Proper Name: Ket
Ruler: His Illustrious Glory, Nadaid, Beygraf of Ket and Shield of the True Faith (LN male human Ftr10/Wiz5 (diviner)
Government: Feudal monarchy with semihereditary rulership; beygraf must have proven fighting skill and leadership (magical ability also preferred)
Major Towns: Lopolla (pop. 27,300), Molvar (pop.16,000), Polvar (pop. 12,600), Falwur (pop. 13,500)
Provinces: Four districts centered around major trade towns, two forest districts (sections of Bramblewood Forest)
Resources: Silver, copper, gems (I, IV)
Coinage: Bastion (pp), greatshield (gp), wagon (ep), lance (sp), helm (cp)
Population: 275,000—Human 96% (Bos), Dwarf 2% (hill 70%, mountain 30%), Halfling 1%, Other 1%
Languages: Common, Ancient Baklunish
Alignments: LN*, N, LE, CN
Religions: Al’Akbar, Mouqol, Fharlanghn, Geshtai, Istus, Xan Yae, other Baklunish gods
Allies: Paynims (sometimes), Tusmit (sometimes)
Enemies: Bissel, Veluna, Gran March, Furyondy, Knights of the Watch, Iuz (sometimes), Zeif (sometimes), Ekbir (minor)
Overview: Ket occupies the territory between the southern Yatil Mountains and the Barrier Peaks, serving as the gateway between the Western and Eastern Flanaess. The dense Bramblewood Forest fills more than half of Ket’s terrain, penetrated by a single main artery, the Irafa Road. This well-kept road is guarded by troops of the Ketite army stationed at eight permanent strongholds along its length. The forest road also serves as the border between the two major districts of the Bramblewood. The Tuflik river finds its source in Ket as well, flowing from the Banner Hills until it emerges from the cover of the Bramblewood and bends its way northward to Lopolla; the river then turns south until it passes the Tusman hills and into the plains beyond.
The northern and western portions of Ket are more civilized country, with tilled fields and many villages. The northern border includes part of the vast Yatil mountain range; much trade and occasional conflict takes place here with Perrenland. The copper mines of the Lower Yatils are the major source of wealth in eastern Ket. The west is open countryside until the Tusman hills are encountered, forming the ambiguous border with Tusmit. The native hill tribes of the Tusmans are stubbornly independent, serving as mercenaries for either or both nations at times.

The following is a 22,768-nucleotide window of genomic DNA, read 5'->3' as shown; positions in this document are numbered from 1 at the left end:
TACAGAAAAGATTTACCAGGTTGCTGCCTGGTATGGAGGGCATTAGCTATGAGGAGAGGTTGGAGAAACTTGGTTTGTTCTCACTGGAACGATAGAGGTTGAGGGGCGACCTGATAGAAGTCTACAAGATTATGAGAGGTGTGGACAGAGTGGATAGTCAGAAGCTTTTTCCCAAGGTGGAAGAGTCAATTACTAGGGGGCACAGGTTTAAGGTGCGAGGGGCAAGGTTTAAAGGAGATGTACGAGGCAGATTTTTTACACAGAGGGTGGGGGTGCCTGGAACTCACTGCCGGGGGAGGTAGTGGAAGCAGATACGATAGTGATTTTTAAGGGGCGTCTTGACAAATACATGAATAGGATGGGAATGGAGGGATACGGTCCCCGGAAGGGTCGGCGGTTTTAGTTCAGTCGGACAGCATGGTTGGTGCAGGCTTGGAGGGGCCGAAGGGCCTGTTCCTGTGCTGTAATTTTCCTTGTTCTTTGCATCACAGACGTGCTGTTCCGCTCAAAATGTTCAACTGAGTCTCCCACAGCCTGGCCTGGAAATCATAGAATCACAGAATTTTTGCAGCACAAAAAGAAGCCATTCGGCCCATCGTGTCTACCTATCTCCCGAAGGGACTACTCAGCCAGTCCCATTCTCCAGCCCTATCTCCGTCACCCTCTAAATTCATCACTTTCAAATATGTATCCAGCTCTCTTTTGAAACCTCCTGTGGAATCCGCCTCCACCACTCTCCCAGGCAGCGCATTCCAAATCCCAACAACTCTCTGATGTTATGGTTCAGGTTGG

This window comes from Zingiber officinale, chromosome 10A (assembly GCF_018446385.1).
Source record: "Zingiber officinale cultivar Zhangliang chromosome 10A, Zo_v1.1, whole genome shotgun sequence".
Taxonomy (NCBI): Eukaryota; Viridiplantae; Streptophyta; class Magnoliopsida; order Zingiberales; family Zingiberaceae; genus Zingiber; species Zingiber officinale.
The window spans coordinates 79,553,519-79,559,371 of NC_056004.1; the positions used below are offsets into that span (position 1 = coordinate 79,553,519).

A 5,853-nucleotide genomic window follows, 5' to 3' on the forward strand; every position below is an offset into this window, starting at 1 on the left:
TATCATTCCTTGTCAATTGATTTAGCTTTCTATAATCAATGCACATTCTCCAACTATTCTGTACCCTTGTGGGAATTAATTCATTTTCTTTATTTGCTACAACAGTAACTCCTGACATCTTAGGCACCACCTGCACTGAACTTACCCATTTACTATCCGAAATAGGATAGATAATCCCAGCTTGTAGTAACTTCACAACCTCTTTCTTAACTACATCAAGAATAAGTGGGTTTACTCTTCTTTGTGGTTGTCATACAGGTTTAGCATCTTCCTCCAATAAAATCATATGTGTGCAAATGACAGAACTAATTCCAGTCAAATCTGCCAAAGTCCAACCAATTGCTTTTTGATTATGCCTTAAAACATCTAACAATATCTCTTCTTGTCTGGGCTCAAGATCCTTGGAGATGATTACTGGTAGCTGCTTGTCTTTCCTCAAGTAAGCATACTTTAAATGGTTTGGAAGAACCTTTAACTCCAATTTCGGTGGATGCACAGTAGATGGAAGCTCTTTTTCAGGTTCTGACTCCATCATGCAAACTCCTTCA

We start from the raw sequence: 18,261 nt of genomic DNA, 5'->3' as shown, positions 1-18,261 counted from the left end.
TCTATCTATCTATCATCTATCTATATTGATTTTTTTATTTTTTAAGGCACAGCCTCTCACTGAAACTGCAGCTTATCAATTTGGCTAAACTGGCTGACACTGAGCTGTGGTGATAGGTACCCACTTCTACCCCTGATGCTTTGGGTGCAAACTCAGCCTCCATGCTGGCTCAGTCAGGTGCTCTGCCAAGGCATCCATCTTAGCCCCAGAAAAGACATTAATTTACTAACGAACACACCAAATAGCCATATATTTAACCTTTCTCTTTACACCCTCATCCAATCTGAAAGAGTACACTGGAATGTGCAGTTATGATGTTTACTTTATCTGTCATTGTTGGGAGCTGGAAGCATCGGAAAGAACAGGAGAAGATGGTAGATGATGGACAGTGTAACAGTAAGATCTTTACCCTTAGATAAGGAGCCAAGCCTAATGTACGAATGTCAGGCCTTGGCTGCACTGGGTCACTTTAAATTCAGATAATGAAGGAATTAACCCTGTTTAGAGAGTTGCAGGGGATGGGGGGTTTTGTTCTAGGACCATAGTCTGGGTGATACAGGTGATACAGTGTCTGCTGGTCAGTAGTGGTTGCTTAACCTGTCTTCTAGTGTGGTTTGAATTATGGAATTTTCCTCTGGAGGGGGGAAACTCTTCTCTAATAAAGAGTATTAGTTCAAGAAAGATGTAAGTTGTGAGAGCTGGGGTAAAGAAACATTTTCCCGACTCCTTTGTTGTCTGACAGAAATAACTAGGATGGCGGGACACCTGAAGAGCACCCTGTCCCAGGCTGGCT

Ket’s own military forces consist of strong infantry pikemen and crossbowmen, and well-respected medium cavalry; both are highly disciplined. The clergy of Ket is still integral to the military hierarchy, despite a loss of prestige in recent years. Every company has its own cleric, and Ketite soldiers are still expected to adhere to the devotions of the True Faith.
The Baklunish merchant clans are currently most influential in Ket. Their hierarchy is international, and while they are not opposed to warfare in general, the loss of Flanaess goods and markets in the aftermath of the Greyhawk Wars proved intolerable. When the territory captured during the Greyhawk Wars was lost following the death of the previous beygraf, the merchants supported the decision to abandon most of them, maintaining only Thornward as a neutral city. Beygraf Nadaid currently enjoys the full support of the merchants, though he must balance their notoriously fickle loyalties against the pervasive influence of the mullahs, whose affection for him is lukewarm at best.